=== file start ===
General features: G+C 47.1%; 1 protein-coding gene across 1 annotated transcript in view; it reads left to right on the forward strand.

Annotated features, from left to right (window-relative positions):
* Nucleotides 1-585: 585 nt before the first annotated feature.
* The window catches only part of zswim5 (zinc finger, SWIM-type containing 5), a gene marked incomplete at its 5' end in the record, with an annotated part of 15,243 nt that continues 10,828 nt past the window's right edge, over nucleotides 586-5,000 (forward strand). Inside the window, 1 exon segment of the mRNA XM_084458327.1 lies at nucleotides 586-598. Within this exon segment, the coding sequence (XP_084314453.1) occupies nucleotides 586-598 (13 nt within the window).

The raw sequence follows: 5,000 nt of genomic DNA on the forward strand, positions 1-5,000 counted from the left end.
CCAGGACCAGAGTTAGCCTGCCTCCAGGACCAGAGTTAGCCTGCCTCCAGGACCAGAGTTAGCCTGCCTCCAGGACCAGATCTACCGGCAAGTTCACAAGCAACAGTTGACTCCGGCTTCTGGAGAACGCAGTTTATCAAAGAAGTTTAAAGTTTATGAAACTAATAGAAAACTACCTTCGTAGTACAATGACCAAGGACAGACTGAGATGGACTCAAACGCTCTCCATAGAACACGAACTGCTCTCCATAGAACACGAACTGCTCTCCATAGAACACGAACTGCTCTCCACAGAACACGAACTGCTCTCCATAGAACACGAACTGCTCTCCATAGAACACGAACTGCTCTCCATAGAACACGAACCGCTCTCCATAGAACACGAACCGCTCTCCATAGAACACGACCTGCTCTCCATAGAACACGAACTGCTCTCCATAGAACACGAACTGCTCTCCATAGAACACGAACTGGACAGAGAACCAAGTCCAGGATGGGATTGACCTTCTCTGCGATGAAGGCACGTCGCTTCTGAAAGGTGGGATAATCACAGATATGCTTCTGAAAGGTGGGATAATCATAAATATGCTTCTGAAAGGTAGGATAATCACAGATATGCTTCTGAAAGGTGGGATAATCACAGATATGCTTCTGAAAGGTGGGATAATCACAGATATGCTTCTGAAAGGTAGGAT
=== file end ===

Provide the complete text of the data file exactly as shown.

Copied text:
General features: G+C 47.1%; 1 protein-coding gene across 1 annotated transcript in view; it reads left to right on the forward strand.

Annotated features, from left to right (window-relative positions):
* Nucleotides 1-585: 585 nt before the first annotated feature.
* The window catches only part of zswim5 (zinc finger, SWIM-type containing 5), a gene marked incomplete at its 5' end in the record, with an annotated part of 15,243 nt that continues 10,828 nt past the window's right edge, over nucleotides 586-5,000 (forward strand). Inside the window, 1 exon segment of the mRNA XM_084458327.1 lies at nucleotides 586-598. Within this exon segment, the coding sequence (XP_084314453.1) occupies nucleotides 586-598 (13 nt within the window).

The raw sequence follows: 5,000 nt of genomic DNA on the forward strand, positions 1-5,000 counted from the left end.
CCAGGACCAGAGTTAGCCTGCCTCCAGGACCAGAGTTAGCCTGCCTCCAGGACCAGAGTTAGCCTGCCTCCAGGACCAGATCTACCGGCAAGTTCACAAGCAACAGTTGACTCCGGCTTCTGGAGAACGCAGTTTATCAAAGAAGTTTAAAGTTTATGAAACTAATAGAAAACTACCTTCGTAGTACAATGACCAAGGACAGACTGAGATGGACTCAAACGCTCTCCATAGAACACGAACTGCTCTCCATAGAACACGAACTGCTCTCCATAGAACACGAACTGCTCTCCACAGAACACGAACTGCTCTCCATAGAACACGAACTGCTCTCCATAGAACACGAACTGCTCTCCATAGAACACGAACCGCTCTCCATAGAACACGAACCGCTCTCCATAGAACACGACCTGCTCTCCATAGAACACGAACTGCTCTCCATAGAACACGAACTGCTCTCCATAGAACACGAACTGGACAGAGAACCAAGTCCAGGATGGGATTGACCTTCTCTGCGATGAAGGCACGTCGCTTCTGAAAGGTGGGATAATCACAGATATGCTTCTGAAAGGTGGGATAATCATAAATATGCTTCTGAAAGGTAGGATAATCACAGATATGCTTCTGAAAGGTGGGATAATCACAGATATGCTTCTGAAAGGTGGGATAATCACAGATATGCTTCTGAAAGGTAGGAT